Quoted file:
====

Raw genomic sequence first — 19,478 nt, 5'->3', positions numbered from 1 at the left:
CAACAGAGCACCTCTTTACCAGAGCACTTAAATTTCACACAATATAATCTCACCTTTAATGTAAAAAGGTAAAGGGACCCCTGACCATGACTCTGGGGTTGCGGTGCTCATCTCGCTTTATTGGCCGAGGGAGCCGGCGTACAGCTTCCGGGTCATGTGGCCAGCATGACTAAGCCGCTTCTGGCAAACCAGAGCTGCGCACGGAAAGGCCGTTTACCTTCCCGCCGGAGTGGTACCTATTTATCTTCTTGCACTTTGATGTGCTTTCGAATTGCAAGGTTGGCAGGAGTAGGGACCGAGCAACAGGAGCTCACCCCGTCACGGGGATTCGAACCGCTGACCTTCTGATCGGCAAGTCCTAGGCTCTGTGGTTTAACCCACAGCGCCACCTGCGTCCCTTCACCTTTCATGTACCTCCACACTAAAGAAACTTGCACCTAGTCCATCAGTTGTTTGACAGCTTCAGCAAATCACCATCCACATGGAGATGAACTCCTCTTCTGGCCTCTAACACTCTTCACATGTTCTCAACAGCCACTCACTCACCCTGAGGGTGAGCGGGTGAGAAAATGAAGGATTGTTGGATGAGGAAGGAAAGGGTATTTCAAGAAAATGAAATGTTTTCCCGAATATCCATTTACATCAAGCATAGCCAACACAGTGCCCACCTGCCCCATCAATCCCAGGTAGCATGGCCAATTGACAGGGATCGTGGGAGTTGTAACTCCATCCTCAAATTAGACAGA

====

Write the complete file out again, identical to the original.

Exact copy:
Raw genomic sequence first — 19,478 nt, 5'->3', positions numbered from 1 at the left:
CAACAGAGCACCTCTTTACCAGAGCACTTAAATTTCACACAATATAATCTCACCTTTAATGTAAAAAGGTAAAGGGACCCCTGACCATGACTCTGGGGTTGCGGTGCTCATCTCGCTTTATTGGCCGAGGGAGCCGGCGTACAGCTTCCGGGTCATGTGGCCAGCATGACTAAGCCGCTTCTGGCAAACCAGAGCTGCGCACGGAAAGGCCGTTTACCTTCCCGCCGGAGTGGTACCTATTTATCTTCTTGCACTTTGATGTGCTTTCGAATTGCAAGGTTGGCAGGAGTAGGGACCGAGCAACAGGAGCTCACCCCGTCACGGGGATTCGAACCGCTGACCTTCTGATCGGCAAGTCCTAGGCTCTGTGGTTTAACCCACAGCGCCACCTGCGTCCCTTCACCTTTCATGTACCTCCACACTAAAGAAACTTGCACCTAGTCCATCAGTTGTTTGACAGCTTCAGCAAATCACCATCCACATGGAGATGAACTCCTCTTCTGGCCTCTAACACTCTTCACATGTTCTCAACAGCCACTCACTCACCCTGAGGGTGAGCGGGTGAGAAAATGAAGGATTGTTGGATGAGGAAGGAAAGGGTATTTCAAGAAAATGAAATGTTTTCCCGAATATCCATTTACATCAAGCATAGCCAACACAGTGCCCACCTGCCCCATCAATCCCAGGTAGCATGGCCAATTGACAGGGATCGTGGGAGTTGTAACTCCATCCTCAAATTAGACAGA